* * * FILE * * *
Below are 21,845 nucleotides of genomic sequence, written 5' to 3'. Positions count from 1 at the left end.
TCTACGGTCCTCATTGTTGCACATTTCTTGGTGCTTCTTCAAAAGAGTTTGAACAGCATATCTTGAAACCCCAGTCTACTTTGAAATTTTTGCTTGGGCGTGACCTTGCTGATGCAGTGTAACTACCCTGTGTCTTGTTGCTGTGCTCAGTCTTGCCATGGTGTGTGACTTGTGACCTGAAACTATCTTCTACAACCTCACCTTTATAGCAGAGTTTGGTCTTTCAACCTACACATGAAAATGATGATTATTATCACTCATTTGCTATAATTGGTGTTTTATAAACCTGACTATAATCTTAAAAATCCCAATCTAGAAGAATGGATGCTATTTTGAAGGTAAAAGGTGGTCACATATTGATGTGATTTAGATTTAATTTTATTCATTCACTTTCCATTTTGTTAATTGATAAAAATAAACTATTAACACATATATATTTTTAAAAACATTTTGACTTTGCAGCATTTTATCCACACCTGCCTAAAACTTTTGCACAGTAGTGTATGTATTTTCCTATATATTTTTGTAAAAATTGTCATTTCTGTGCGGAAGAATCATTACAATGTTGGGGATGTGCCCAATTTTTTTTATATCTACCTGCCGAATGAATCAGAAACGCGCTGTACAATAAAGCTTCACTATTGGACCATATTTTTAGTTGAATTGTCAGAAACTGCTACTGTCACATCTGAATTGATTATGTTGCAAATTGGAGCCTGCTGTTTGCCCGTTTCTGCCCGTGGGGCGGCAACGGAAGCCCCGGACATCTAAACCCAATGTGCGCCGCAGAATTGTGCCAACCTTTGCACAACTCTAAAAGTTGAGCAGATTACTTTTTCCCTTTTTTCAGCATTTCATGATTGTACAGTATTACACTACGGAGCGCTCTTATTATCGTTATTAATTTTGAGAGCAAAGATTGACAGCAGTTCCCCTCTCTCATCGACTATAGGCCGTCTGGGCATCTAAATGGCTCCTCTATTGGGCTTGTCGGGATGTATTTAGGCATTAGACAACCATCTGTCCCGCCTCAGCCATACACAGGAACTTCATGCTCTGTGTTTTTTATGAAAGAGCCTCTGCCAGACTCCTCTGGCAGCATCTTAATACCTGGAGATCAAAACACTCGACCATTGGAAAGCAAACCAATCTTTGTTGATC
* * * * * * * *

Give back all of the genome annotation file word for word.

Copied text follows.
Below are 21,845 nucleotides of genomic sequence, written 5' to 3'. Positions count from 1 at the left end.
TCTACGGTCCTCATTGTTGCACATTTCTTGGTGCTTCTTCAAAAGAGTTTGAACAGCATATCTTGAAACCCCAGTCTACTTTGAAATTTTTGCTTGGGCGTGACCTTGCTGATGCAGTGTAACTACCCTGTGTCTTGTTGCTGTGCTCAGTCTTGCCATGGTGTGTGACTTGTGACCTGAAACTATCTTCTACAACCTCACCTTTATAGCAGAGTTTGGTCTTTCAACCTACACATGAAAATGATGATTATTATCACTCATTTGCTATAATTGGTGTTTTATAAACCTGACTATAATCTTAAAAATCCCAATCTAGAAGAATGGATGCTATTTTGAAGGTAAAAGGTGGTCACATATTGATGTGATTTAGATTTAATTTTATTCATTCACTTTCCATTTTGTTAATTGATAAAAATAAACTATTAACACATATATATTTTTAAAAACATTTTGACTTTGCAGCATTTTATCCACACCTGCCTAAAACTTTTGCACAGTAGTGTATGTATTTTCCTATATATTTTTGTAAAAATTGTCATTTCTGTGCGGAAGAATCATTACAATGTTGGGGATGTGCCCAATTTTTTTTATATCTACCTGCCGAATGAATCAGAAACGCGCTGTACAATAAAGCTTCACTATTGGACCATATTTTTAGTTGAATTGTCAGAAACTGCTACTGTCACATCTGAATTGATTATGTTGCAAATTGGAGCCTGCTGTTTGCCCGTTTCTGCCCGTGGGGCGGCAACGGAAGCCCCGGACATCTAAACCCAATGTGCGCCGCAGAATTGTGCCAACCTTTGCACAACTCTAAAAGTTGAGCAGATTACTTTTTCCCTTTTTTCAGCATTTCATGATTGTACAGTATTACACTACGGAGCGCTCTTATTATCGTTATTAATTTTGAGAGCAAAGATTGACAGCAGTTCCCCTCTCTCATCGACTATAGGCCGTCTGGGCATCTAAATGGCTCCTCTATTGGGCTTGTCGGGATGTATTTAGGCATTAGACAACCATCTGTCCCGCCTCAGCCATACACAGGAACTTCATGCTCTGTGTTTTTTATGAAAGAGCCTCTGCCAGACTCCTCTGGCAGCATCTTAATACCTGGAGATCAAAACACTCGACCATTGGAAAGCAAACCAATCTTTGTTGATC